Rigors

I have a new vocabulary word this week.

Rigor:  (n.) a sudden feeling of chilliness, often accompanied by shivering: it sometimes precedes a fever.

Tuesday morning, I woke up to the wonderful sloshy sound of Patrick throwing up in bed. As is often the cause, his g-tube had stopped draining during the night, leaving his stomach overfull. I jumped out of bed, woke Brian to help, and went to the task of comforting, cleaning, and redressing Patrick. We made relatively quick work of it and by 5:30, Patrick had fallen back asleep in my arms. Brian put the bed linens in the washing machine and had gone to shower for work. I was drifting back to sleep myself.

A couple of hours later, Patrick woke up again. He seemed tired still and his eyes were bloodshot. My gut said that things weren’t quite right with him and I decided to keep him closeby. In fact, I even opted to take him in the shower with me to wash the vomit out of his hair just because I thought quick and close to mom needed to be priority. Then, I dried him off and changed his dressing, as it had gotten quite dirty, too, and we headed downstairs for breakfast.

Breakfast for Patrick usually means that I give him a cup of his special formula and some toast or tortillas or other finger food. Meanwhile, I draw up his medications, take the ethanol lock out of his line, and start his IV motility medication.

That morning, though, he was having none of it. He wouldn’t touch his drink and just started whimpering to be held. I was worried, so I took his temperature. Only 99.1 F.  But, as I worked to quickly give his medication, Patrick started to shiver on and off. He was whimpering a little and begging “mamma”.

This concerned me, so as I started the IV meds, I called Brian to tell him I was calling the doctors to request blood cultures. I’ve seen those “chills” before and knew they meant bad news. Brian agreed with the choice. Then I moved Patrick to the living room and offered to turn on Bob the Builder for him ( a.k.a. “diggers”) – his fall back comfort viewing when sick. He told me no. I asked him if he wanted doctors. He said “doctors” and reached for me. And then the shivering got worse.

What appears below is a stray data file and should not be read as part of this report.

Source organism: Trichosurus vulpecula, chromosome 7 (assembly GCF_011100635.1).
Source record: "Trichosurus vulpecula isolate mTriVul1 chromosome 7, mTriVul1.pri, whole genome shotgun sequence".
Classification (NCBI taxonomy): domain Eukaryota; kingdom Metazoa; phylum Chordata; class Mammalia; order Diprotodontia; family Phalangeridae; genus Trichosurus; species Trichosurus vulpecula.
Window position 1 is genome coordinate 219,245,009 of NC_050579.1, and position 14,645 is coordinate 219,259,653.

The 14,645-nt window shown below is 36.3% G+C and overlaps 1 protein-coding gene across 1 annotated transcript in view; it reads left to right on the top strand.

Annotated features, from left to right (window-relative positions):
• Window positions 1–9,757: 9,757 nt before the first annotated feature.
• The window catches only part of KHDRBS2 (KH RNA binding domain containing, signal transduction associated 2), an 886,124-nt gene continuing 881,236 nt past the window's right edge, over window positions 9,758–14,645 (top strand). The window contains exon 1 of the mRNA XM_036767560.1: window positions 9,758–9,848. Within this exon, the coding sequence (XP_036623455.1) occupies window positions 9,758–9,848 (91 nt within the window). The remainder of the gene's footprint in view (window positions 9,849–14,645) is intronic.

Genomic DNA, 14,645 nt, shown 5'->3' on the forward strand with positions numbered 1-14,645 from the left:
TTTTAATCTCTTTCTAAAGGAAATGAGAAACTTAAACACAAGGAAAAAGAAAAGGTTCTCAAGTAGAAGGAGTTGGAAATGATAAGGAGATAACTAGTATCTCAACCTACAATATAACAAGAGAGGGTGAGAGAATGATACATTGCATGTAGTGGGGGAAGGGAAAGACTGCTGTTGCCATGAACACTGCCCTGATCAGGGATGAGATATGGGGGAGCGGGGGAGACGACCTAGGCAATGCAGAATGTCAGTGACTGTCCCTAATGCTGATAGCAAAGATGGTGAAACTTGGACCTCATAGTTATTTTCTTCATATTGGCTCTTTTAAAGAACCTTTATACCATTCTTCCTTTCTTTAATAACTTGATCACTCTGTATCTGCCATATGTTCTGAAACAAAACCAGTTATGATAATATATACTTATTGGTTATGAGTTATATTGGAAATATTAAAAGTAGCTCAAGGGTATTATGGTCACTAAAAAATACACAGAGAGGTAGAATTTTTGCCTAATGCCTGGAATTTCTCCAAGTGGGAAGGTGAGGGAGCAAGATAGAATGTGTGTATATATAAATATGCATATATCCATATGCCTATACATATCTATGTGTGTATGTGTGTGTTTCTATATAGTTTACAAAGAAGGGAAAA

Still no fevers, but I was worried, so I wrapped him in a blanket and started packing for a trip to the hospital. He started to really cry and his hands got cold as ice. Brian replied to my message saying I was going to the ER with an offer to come home and pack for me later. I knew that was right, so I stopped packing. I grabbed the diaper bag, a day’s TPN and medicines, and my spare keys (couldn’t find my keys and felt I didn’t have time to waste.)

Hospital-PJs

It took 40 minutes to get to the hospital. Patrick cried and shook uncontrollably for the entire drive up. I valet parked the car – I didn’t dare take the extra time to find a parking space – and hurried into the ER.

I’d called ahead so they were expecting us and took us to triage right away. There they took Patrick’s temperature. 103!! The nurse gave him a dose of Tylenol and showed us to a room.

Thankfully, the Tylenol helped and Patrick’s temperature came down. Finally snuggled in my arms, the shaking stopped and he came back to himself quickly.

Dr. Jackson, his GI, was the attending this week, so he came and met us and prescribed some IV antibiotics. We agreed it was best to stay the night at least to make sure Patrick didn’t get worse or have reactions to the medicines.

By noon, cultures were drawn and antibiotics were running. I realized I had left so quickly I hadn’t even had a drink of water, let alone breakfast, all morning. So, I called a volunteer who came to sit with Patrick so I could eat and get my car from the valet. Then, we moved upstairs.

Patrick was old enough this time to “graduate” to the big kid medical unit. They gave me a choice and I told them we’d go whereever. With cold and flu season not quite over and an outbreak of rotovirus going around, I wasn’t disappointed when we were put with the big kids. In fact, I think Patrick kind of liked it. It meant more freedoms for him. And we were still able to walk just down the hall to visit with him favorite nurses.

In fact, the only difficult part about it was not having our primary nurses there. Patrick is far from a simple case and it’s easy to make mistakes. In fact, I’m always surprised if there isn’t at least one dangerous mistake made. (This stay was no exception, but things turned out ok, so I won’t go into it.)

By the time we made it to the room, Patrick’s temp was just over 100. He was active and happy and you’d never have guessed he’d been so sick in the morning. He didn’t need another dose of fever reducers again.

Bingo-PrizeesThe admission was busy. It takes time to give Patrick’s history and explain how to give his care. I asked for orders to be written “per mom” as often as possible. Thankfully, this resident was willing to oblige and I kept control of as much as the hospital would allow.